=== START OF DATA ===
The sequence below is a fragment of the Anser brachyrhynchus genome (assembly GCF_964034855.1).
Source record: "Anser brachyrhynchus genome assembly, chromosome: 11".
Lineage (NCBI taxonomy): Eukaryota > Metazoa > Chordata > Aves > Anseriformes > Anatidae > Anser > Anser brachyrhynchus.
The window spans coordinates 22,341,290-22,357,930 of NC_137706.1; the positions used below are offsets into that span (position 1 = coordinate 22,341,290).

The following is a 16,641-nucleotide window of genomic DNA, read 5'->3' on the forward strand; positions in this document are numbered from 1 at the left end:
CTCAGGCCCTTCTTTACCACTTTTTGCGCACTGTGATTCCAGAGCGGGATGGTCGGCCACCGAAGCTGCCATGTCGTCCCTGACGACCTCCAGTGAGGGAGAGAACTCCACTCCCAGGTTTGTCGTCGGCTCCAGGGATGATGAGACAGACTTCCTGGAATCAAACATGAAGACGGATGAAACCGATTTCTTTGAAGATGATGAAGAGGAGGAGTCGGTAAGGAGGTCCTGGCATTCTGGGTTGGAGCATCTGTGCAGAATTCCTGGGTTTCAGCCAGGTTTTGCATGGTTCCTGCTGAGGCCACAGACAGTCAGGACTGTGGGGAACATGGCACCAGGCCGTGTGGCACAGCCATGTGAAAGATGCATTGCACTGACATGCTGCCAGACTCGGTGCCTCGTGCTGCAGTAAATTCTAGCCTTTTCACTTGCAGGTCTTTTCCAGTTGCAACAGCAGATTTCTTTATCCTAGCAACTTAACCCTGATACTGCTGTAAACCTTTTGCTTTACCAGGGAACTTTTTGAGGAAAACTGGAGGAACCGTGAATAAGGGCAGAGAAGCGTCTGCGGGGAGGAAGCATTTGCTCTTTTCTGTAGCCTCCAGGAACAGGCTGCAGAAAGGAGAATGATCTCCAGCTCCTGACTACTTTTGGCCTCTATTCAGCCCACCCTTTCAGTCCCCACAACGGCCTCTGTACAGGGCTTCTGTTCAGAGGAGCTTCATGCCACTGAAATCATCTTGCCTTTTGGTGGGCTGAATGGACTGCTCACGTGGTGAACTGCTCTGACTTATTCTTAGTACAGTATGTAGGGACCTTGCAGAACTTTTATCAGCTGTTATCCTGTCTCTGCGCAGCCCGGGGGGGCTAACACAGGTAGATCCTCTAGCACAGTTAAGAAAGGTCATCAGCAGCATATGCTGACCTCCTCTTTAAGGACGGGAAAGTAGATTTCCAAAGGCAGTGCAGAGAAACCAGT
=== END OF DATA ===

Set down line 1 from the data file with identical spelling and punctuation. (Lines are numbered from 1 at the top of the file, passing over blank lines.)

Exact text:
The sequence below is a fragment of the Anser brachyrhynchus genome (assembly GCF_964034855.1).